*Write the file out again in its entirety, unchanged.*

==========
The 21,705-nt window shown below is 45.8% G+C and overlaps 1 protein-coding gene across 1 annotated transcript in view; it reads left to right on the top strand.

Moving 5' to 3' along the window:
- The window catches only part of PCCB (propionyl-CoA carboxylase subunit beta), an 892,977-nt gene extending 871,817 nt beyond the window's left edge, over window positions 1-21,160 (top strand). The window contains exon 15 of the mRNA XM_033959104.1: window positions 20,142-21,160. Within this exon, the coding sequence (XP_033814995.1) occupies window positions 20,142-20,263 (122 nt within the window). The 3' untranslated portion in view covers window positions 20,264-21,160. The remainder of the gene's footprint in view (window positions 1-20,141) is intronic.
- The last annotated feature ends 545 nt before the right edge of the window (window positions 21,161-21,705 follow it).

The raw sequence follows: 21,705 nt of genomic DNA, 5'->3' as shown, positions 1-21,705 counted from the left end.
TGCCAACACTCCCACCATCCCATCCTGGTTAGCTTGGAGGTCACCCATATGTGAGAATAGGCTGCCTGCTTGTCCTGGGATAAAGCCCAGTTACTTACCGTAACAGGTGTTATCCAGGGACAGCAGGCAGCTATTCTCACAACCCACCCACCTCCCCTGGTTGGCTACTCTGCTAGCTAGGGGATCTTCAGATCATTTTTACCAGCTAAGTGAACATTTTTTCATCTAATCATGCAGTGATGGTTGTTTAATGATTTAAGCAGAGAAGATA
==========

The 21,705-nt window shown below is 45.8% G+C and overlaps 1 protein-coding gene across 1 annotated transcript in view; it reads left to right on the top strand.

Moving 5' to 3' along the window:
- The window catches only part of PCCB (propionyl-CoA carboxylase subunit beta), an 892,977-nt gene extending 871,817 nt beyond the window's left edge, over window positions 1-21,160 (top strand). The window contains exon 15 of the mRNA XM_033959104.1: window positions 20,142-21,160. Within this exon, the coding sequence (XP_033814995.1) occupies window positions 20,142-20,263 (122 nt within the window). The 3' untranslated portion in view covers window positions 20,264-21,160. The remainder of the gene's footprint in view (window positions 1-20,141) is intronic.
- The last annotated feature ends 545 nt before the right edge of the window (window positions 21,161-21,705 follow it).

The raw sequence follows: 21,705 nt of genomic DNA, 5'->3' as shown, positions 1-21,705 counted from the left end.
TGCCAACACTCCCACCATCCCATCCTGGTTAGCTTGGAGGTCACCCATATGTGAGAATAGGCTGCCTGCTTGTCCTGGGATAAAGCCCAGTTACTTACCGTAACAGGTGTTATCCAGGGACAGCAGGCAGCTATTCTCACAACCCACCCACCTCCCCTGGTTGGCTACTCTGCTAGCTAGGGGATCTTCAGATCATTTTTACCAGCTAAGTGAACATTTTTTCATCTAATCATGCAGTGATGGTTGTTTAATGATTTAAGCAGAGAAGATA